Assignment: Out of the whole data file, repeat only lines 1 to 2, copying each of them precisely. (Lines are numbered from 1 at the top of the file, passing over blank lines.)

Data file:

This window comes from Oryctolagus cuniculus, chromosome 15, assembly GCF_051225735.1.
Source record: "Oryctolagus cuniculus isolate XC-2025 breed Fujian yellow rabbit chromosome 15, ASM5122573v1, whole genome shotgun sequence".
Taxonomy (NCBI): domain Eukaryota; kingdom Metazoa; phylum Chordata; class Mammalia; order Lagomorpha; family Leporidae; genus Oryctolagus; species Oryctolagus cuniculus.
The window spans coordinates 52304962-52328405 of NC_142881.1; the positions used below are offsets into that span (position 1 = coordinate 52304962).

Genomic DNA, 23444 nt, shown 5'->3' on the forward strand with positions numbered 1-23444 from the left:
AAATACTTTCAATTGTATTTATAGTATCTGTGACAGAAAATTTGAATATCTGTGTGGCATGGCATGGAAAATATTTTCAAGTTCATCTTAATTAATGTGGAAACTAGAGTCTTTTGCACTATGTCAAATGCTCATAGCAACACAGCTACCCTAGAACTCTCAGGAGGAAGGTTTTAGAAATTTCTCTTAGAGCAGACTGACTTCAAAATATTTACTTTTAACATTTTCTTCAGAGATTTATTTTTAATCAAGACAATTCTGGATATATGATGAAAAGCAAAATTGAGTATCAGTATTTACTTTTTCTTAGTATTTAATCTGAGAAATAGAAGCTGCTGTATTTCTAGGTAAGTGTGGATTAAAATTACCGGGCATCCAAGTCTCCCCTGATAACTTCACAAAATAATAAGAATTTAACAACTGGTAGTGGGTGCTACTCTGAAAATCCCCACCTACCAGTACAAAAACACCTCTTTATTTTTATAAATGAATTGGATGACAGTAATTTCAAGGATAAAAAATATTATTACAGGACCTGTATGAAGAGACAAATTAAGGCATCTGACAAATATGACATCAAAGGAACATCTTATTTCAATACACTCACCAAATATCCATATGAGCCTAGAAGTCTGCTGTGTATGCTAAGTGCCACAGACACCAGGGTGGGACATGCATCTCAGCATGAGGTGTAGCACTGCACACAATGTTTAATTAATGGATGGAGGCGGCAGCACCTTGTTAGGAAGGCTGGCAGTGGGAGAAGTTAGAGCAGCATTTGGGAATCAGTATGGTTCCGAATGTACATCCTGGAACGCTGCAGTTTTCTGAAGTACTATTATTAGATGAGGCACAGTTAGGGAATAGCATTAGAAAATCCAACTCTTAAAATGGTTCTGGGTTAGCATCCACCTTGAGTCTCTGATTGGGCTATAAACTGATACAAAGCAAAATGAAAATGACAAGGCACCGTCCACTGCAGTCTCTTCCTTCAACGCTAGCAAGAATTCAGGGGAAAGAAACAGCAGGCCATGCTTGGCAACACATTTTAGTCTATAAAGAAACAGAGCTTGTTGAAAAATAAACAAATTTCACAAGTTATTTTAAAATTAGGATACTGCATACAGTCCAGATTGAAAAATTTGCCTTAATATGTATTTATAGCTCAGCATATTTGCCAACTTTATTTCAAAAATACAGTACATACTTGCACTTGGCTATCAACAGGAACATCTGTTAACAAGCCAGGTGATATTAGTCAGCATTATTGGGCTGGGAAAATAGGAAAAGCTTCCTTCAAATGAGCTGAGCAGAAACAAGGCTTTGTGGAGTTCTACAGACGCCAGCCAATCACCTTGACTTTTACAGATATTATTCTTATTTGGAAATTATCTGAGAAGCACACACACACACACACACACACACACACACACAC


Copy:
This window comes from Oryctolagus cuniculus, chromosome 15, assembly GCF_051225735.1.
Source record: "Oryctolagus cuniculus isolate XC-2025 breed Fujian yellow rabbit chromosome 15, ASM5122573v1, whole genome shotgun sequence".